“Sort of,” I say. I can’t tell if she believes me, so I continue with the story I’d planned: “Lizzie was just talking about how she had to order an extra costume for an understudy in a play who was much bigger than the original actor. That’s what made me think of it.”

Dr. Shields abruptly leans forward and I flinch.
I make sure I hold her gaze.

After a moment, she gets up off her stool without a word. She reaches for the wine bottle on the counter and walks back to the refrigerator. When she opens the door, I glimpse only a row of Perrier water and a carton of eggs. I’ve never seen a fridge so bare.

“Speaking of Lizzie, I’m going to meet her right after this for a drink,” I continue. “Do you know
any place nearby that’s good? I told her I’d text her when we finish.”

That’s another of my safeguards, along with the Mace I’ve put in my purse and my clear view of my surroundings.

Dr. Shields closes the refrigerator door. But she doesn’t come back around the counter to sit with me.

“Oh, is Lizzie still in town?” Dr. Shields asks.

I almost gasp. Lizzie left yesterday, but how
can Dr. Shields know that? If she got to my parents, maybe she got to Lizzie, too.

I can’t even remember if I’ve told her anything about Lizzie’s holiday plans. Dr. Shields took notes of all of our conversations. I never did.

I start to babble: “Yeah, she was thinking about going earlier but some stuff came up, so she’s here for another couple days.”

I force myself to stop speaking.
Dr. Shields remains across the counter from me. She’s studying me. It’s like she’s pinning me down with her gaze.

There are four other rooms behind me, including the powder room. Because Dr. Shields has repositioned herself across the kitchen, I can no longer look at her and keep watch on the doorways.

Instead, all I can see are the hard, gleaming surfaces of her kitchen: gray marble counters,
stainless-steel appliances, and the metal spiral of the corkscrew she has left by the sink.

“I am glad you were honest with me, Jessica,” Dr. Shields says. “And now I am going to do the same. You are right: Thomas is my husband. The man in the photograph was my mentor when I was in graduate school.”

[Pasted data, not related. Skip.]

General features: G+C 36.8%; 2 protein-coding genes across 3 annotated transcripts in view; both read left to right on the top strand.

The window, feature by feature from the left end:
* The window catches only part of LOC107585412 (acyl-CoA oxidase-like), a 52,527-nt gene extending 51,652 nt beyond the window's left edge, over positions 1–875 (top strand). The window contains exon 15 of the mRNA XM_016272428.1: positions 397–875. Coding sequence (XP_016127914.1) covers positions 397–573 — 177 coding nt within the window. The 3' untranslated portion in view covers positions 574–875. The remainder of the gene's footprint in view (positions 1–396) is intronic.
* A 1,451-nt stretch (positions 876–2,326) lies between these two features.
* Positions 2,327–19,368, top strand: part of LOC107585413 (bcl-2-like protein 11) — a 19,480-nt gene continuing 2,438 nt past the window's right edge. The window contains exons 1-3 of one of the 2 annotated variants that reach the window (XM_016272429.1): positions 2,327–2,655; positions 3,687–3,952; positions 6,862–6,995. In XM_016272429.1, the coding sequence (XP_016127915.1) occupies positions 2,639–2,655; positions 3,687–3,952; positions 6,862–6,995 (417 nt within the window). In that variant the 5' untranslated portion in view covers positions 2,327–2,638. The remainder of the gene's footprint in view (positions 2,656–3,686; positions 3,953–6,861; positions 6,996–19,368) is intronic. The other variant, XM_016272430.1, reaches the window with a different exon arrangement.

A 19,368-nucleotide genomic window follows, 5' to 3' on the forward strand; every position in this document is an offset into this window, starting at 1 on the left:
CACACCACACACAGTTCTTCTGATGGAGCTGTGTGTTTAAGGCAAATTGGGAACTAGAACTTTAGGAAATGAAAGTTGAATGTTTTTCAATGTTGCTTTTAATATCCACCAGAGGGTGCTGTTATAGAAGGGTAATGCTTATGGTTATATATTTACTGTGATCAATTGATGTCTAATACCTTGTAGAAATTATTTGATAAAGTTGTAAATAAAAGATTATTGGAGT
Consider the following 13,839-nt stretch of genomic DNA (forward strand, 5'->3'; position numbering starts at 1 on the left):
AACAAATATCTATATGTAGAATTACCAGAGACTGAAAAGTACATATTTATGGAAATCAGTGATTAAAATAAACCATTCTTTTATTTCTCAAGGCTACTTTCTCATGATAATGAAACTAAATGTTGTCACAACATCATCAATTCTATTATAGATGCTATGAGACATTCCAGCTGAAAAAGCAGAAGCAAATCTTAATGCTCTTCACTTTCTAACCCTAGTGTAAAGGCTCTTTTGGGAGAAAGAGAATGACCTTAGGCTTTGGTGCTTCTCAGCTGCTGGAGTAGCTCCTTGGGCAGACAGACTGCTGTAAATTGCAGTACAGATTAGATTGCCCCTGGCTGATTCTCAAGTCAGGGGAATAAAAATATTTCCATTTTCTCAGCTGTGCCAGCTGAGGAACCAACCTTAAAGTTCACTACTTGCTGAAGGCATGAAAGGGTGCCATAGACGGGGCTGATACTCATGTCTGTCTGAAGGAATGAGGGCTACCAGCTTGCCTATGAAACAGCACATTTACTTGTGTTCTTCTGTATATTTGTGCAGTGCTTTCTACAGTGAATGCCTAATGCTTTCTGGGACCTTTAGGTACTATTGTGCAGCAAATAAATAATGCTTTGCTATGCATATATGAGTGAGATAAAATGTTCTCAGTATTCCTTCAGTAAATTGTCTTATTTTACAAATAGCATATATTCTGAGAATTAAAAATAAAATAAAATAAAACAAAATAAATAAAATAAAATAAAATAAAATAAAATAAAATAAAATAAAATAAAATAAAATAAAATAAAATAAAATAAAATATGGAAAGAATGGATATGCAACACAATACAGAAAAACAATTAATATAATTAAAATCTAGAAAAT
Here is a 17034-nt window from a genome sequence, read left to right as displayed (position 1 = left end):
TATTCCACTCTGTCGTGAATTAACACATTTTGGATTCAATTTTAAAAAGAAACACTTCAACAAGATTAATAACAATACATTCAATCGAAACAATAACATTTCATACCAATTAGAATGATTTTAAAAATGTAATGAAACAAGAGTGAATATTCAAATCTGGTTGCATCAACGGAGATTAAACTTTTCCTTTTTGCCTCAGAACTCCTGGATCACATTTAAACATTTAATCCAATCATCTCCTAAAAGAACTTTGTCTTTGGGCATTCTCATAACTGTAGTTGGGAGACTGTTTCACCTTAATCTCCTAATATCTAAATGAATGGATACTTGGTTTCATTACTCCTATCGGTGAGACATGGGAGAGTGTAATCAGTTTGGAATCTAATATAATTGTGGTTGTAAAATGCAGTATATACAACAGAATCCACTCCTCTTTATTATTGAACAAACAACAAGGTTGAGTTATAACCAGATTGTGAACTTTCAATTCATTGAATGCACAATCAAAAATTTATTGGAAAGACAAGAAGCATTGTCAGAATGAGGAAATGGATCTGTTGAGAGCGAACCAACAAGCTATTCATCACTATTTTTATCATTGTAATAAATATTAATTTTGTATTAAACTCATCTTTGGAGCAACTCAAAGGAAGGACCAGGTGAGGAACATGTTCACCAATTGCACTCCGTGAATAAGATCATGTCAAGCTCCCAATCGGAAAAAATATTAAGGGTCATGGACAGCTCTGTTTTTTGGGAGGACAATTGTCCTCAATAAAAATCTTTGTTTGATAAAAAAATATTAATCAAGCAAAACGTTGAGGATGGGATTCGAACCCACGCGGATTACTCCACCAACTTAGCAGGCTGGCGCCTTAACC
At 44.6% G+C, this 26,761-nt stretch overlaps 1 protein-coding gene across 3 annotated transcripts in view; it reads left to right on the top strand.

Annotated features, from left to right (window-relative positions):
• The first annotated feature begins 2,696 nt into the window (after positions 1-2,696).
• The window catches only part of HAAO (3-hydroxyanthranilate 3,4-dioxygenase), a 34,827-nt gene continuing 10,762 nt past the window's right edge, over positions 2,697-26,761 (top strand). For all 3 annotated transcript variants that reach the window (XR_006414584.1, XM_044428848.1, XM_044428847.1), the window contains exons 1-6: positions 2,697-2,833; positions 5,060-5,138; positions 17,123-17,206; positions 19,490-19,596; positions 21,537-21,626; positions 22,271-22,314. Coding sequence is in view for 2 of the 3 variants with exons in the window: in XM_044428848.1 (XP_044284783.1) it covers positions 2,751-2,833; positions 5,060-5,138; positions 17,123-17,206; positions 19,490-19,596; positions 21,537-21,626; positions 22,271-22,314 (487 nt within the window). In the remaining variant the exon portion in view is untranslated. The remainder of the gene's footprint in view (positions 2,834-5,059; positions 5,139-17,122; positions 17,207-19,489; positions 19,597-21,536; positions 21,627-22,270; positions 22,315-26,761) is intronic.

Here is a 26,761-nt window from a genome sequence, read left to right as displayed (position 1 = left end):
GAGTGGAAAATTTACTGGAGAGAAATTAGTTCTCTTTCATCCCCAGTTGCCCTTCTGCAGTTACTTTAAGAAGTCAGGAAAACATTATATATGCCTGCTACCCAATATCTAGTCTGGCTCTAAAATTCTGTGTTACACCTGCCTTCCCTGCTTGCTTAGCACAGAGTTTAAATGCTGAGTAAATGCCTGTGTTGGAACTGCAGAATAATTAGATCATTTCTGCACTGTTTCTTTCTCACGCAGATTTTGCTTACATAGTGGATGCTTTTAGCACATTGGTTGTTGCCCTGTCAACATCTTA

I exhale the breath I didn’t realize I was holding. At last there’s one piece of information
that aligns with what Thomas and Dr. Shields have both told me, and with my instincts.

“We’ve been married for seven years,” she continues. “We used to work in the same building. That’s how we met. He’s also a psychiatrist.”

“Oh,” I say, hoping that one word will encourage Dr. Shields.

“You must be wondering why I’ve been pushing you toward him,” she says.

Now I’m the one to remain
silent. I don’t want to say anything that could set her off.

“He cheated on me,” Dr. Shields says. I think I catch the sheen of tears in her eyes, but then the glimmer is gone, and I don’t know if it was just a trick of the light. “Only once. But the details of that betrayal made it particularly painful. And he promised he would never do it again. I want to believe him.”

Dr. Shields is
so precise and careful with her words; it feels like she’s finally telling me the truth.

I wonder if she saw that intimate photo of Thomas in April’s bed, with the floral comforter exposing his bare shoulders. How painful that must have been.

How much worse things would be for her if she knew what I’d done.

I’m desperate to hear more. Still, I know I can’t let down my guard around
her even for a second.

“Of all the questions I’ve asked you, we never covered this one,” Dr. Shields continues. “Have you ever truly been in love, Jessica?”

I don’t know if there’s a right answer. “I don’t think so,” I finally say.

“You would know,” she responds. “The joy—the sense of completeness it can offer a person—is directly proportional to the amount of anguish one experiences
when that love is withdrawn.”

It’s the first time she has ever appeared soft and swept up in emotion.

I need to make her believe I’m on her side. I had no idea Thomas was her husband when I took him back to my apartment. Still, if she learns about it, well, I have no idea what she’d do to me.

My mind flashes back again to Subject 5, splayed out on a bench in the gardens on the last
night of her life. Surely the police investigated her death before it was ruled a suicide. But was she truly alone when she died?

“I’m so sorry,” I say. My voice trembles a little, but I hope she thinks it’s from compassion instead of fear. “What can I do to help?”

Dr. Shields’s lips curve up in an empty smile. “That is why I picked you,” she says. “You remind me a bit of . . . well, of